Strategies in Reaching Farmworkers in Vaccine Distribution

Multi-Sector, Community-Based Partnerships in Riverside Vaccine Distribution

The Eastern Coachella Valley in Riverside County, CA, is home to approximately 8,000 agricultural workers and a large farm network. Farmworkers are the backbone of the food system that supplies our grocery stores and puts food on the tables of households in California and across much of the nation. When the pandemic fully gripped the nation, frontline food and farmworkers were deemed essential and continued to work. As a result, they have been some of the hardest impacted community members throughout COVID-19 pandemic.

Riverside County Public Health has laid a strong foundation for equity and used their insight to proactively address existing and foreseeable equity issues with vaccine distribution. The department quickly mobilized a vaccine task force and invited faith-based and community-based organizations to the table. In partnership with the Coachella Valley Equity Collaborative [spearheaded by the Desert Healthcare District & Foundation (DHCD) and community-based partners, like TODEC], the department was able to launch mobile vaccination clinics that brought COVID-19 vaccines directly to farmworkers in the fields. Community-based partners helped register farmworkers in person and in their preferred languages, including indigenous languages such as Purepecha. Community partners also worked to address a broad range of concerns, such as concerns over vaccine side effects, immigration status and public charge. To date, the mobile vaccination clinic partnership efforts have successfully vaccinated well over 5,000 farmworkers throughout the Eastern Coachella Valley (and counting!). More recently, these successful efforts have been elevated by the State as promising practices to replicate across California.

Key Partners

Key Funding Mechanisms


  • The health department created their own vaccine index, layering data from the Healthy Places Index and other data sets, to identify and prioritize vaccine allocation in order to target communities that have been disproportionately impacted by COVID-19.
  • DHCD supplemented the county’s funding through $1.2 million in CARES Act Funding to form the Coachella Valley Equity Collaborative, which provided additional and critically needed support for CBOs to expand and augment their capacity to conduct outreach and engage communities in vaccination efforts and COVID-19 testing.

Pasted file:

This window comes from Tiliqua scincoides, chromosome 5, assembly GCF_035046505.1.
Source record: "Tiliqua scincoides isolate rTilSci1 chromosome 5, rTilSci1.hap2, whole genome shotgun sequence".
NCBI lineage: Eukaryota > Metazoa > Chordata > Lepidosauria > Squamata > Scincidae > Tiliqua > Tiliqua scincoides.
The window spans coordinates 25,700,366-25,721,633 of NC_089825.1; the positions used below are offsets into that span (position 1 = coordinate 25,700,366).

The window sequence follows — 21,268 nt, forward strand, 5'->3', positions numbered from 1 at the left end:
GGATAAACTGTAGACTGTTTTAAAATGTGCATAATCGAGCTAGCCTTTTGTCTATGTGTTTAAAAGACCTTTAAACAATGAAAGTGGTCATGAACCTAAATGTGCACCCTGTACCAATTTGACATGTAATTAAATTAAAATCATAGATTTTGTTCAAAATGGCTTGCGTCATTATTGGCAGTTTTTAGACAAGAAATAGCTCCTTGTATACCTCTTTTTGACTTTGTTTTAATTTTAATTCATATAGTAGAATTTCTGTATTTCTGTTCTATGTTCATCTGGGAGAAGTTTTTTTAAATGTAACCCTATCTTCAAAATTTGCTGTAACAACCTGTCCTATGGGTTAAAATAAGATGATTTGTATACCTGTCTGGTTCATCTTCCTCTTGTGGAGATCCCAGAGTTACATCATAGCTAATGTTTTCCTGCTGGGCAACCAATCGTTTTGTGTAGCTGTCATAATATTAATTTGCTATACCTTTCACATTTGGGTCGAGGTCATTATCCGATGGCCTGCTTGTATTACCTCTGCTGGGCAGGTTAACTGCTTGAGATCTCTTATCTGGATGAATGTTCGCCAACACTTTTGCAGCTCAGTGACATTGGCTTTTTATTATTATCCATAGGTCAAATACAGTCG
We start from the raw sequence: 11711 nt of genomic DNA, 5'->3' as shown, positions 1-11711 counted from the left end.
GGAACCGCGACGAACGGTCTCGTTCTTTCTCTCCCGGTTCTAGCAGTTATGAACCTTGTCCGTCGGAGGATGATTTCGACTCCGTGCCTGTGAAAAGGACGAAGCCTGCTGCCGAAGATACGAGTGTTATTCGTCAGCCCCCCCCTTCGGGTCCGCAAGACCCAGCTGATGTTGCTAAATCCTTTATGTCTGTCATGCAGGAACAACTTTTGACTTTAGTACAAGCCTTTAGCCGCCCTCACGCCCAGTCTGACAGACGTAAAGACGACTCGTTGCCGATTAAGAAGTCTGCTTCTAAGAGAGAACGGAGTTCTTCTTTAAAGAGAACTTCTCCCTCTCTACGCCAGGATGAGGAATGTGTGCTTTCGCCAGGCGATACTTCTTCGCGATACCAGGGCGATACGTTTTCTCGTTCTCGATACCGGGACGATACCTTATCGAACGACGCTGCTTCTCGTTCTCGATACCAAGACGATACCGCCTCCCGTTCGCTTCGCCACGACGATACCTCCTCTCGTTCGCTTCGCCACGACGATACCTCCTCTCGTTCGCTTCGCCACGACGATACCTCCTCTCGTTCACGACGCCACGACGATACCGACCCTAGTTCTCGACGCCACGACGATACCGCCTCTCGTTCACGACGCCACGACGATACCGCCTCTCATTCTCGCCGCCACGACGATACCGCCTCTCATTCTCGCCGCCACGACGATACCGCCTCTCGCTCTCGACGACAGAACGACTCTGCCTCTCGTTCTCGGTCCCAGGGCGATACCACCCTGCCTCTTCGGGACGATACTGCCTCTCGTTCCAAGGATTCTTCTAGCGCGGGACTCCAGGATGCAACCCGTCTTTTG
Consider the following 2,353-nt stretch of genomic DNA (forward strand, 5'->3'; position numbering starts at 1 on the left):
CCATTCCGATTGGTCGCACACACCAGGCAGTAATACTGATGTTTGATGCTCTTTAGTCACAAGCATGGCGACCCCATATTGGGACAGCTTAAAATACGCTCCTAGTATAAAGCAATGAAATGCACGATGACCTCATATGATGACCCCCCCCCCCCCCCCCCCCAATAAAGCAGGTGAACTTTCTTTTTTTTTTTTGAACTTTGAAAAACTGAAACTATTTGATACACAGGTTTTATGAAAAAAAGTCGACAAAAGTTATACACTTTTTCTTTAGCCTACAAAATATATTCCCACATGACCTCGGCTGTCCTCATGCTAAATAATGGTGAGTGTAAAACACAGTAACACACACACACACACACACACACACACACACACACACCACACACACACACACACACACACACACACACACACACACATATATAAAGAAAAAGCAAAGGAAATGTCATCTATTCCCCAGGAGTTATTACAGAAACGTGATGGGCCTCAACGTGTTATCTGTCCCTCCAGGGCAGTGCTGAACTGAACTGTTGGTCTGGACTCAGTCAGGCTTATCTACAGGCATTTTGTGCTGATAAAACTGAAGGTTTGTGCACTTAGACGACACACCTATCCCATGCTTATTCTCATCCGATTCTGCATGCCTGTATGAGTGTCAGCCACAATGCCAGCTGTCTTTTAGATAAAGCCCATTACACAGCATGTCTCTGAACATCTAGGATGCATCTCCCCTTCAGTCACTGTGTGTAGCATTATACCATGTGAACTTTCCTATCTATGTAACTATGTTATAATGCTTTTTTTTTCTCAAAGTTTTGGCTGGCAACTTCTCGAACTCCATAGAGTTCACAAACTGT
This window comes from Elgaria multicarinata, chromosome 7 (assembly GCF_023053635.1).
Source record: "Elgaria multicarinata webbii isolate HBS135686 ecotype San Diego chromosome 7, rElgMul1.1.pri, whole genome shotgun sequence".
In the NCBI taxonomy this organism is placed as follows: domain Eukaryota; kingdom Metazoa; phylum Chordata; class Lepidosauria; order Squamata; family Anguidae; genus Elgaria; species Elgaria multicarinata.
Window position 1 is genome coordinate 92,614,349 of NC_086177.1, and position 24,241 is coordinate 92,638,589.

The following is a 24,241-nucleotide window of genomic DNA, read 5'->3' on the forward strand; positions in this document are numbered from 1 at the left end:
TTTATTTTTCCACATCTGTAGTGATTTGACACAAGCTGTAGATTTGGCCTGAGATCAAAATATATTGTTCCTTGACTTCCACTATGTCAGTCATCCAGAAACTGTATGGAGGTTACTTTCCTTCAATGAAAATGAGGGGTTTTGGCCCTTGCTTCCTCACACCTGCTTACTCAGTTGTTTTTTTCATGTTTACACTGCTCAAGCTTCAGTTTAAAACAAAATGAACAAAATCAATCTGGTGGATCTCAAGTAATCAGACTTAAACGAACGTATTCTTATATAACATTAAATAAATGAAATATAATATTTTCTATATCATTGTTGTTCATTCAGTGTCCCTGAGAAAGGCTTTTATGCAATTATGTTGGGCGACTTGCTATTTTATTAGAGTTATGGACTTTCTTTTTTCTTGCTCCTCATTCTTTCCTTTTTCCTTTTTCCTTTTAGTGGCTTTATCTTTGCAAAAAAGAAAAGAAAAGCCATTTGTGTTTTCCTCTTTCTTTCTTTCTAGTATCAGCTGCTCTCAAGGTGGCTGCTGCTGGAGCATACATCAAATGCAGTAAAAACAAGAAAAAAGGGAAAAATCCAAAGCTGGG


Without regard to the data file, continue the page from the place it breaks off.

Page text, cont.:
• The Coachella Valley Equity Collaborative provide a space for ongoing and effective communication between collaborative partners on how to strategize to engage hard to reach populations.
  • Community Health Workers (CHWs) helped deliver simplified messaging in a culturally and linguistically appropriate way to farmworkers in the fields and in their communities.
  • Community-based partners, like TODEC, engaged with and provided education and myth busting work for farmworkers around COVID-19 as early as March 2020 and often afterwards. The early groundwork helped farmworkers make informed decisions about receiving the vaccine when available.
  • TODEC’s understanding of and long-standing relationships with the farmworker communities made them acutely aware of the disproportionate impact that COVID-19 could have in their communities. TODEC used their knowledge and their position to advocate early on at the state level to include agriculture and food workers in the first tier of vaccine prioritization.
  • Community-based partners, like TODEC, engaged large groups of volunteers and strategically engaged youth to assist in outreach to community elders; volunteers assisted with registration by bringing tech support directly to farmworkers.
  • Partnerships with growers played an important role in ensuring that vaccinations could be provided on site, and that farmworkers were able to receive vaccinations during paid work hours. Some growers also provided transportation support when needed, including bus transportation for farmworkers at neighboring fields.
  • Partnerships with the local Catholic Diocese also helped create trusted avenues and messengers to help disseminate information, education, and to debunk myths.
  • Close partnerships with local CBOs and faith-based organizations ensured that special vaccination links for farmworkers were closely monitored.

Key Takeaways

  • Additional funding, collaboration, and shared goals can facilitate partnerships between local health departments, community-based partners, and employers to address immediate COVID-19 needs and beyond.
  • CBOs play a critical role in effective outreach and engagement in hard-to-reach communities by providing information in-language, in a culturally appropriate way, and going to where farmworkers live and/or work.
  • Early and ongoing outreach from CBOs helped build a foundation of trust and education to improve vaccine uptake among farmworker communities.
  • Strong advocacy from knowledgeable and trusted CBOs helped ensure that farmworkers were included in the first tiers of vaccine prioritization.
  • Proactive partnerships with growers to provide vaccines on site and during work hours can provide safe and reliable access to COVID-19 vaccines for farmworkers.
  • Build power and engage people beyond just the plans for vaccines – start to think of long-term and permanent changes to our systems and structures.